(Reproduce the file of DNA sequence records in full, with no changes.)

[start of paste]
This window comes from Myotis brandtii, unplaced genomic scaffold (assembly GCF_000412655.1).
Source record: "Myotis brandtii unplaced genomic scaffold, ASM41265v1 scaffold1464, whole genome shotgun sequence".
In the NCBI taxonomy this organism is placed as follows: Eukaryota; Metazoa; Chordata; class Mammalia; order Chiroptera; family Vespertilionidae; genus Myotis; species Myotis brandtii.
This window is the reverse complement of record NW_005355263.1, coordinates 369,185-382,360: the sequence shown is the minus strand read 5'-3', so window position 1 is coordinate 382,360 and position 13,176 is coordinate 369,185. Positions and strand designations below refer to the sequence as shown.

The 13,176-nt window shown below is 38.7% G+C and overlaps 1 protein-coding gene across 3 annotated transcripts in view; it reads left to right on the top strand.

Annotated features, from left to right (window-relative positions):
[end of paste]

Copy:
This window comes from Myotis brandtii, unplaced genomic scaffold (assembly GCF_000412655.1).
Source record: "Myotis brandtii unplaced genomic scaffold, ASM41265v1 scaffold1464, whole genome shotgun sequence".
In the NCBI taxonomy this organism is placed as follows: Eukaryota; Metazoa; Chordata; class Mammalia; order Chiroptera; family Vespertilionidae; genus Myotis; species Myotis brandtii.
This window is the reverse complement of record NW_005355263.1, coordinates 369,185-382,360: the sequence shown is the minus strand read 5'-3', so window position 1 is coordinate 382,360 and position 13,176 is coordinate 369,185. Positions and strand designations below refer to the sequence as shown.

The 13,176-nt window shown below is 38.7% G+C and overlaps 1 protein-coding gene across 3 annotated transcripts in view; it reads left to right on the top strand.

Annotated features, from left to right (window-relative positions):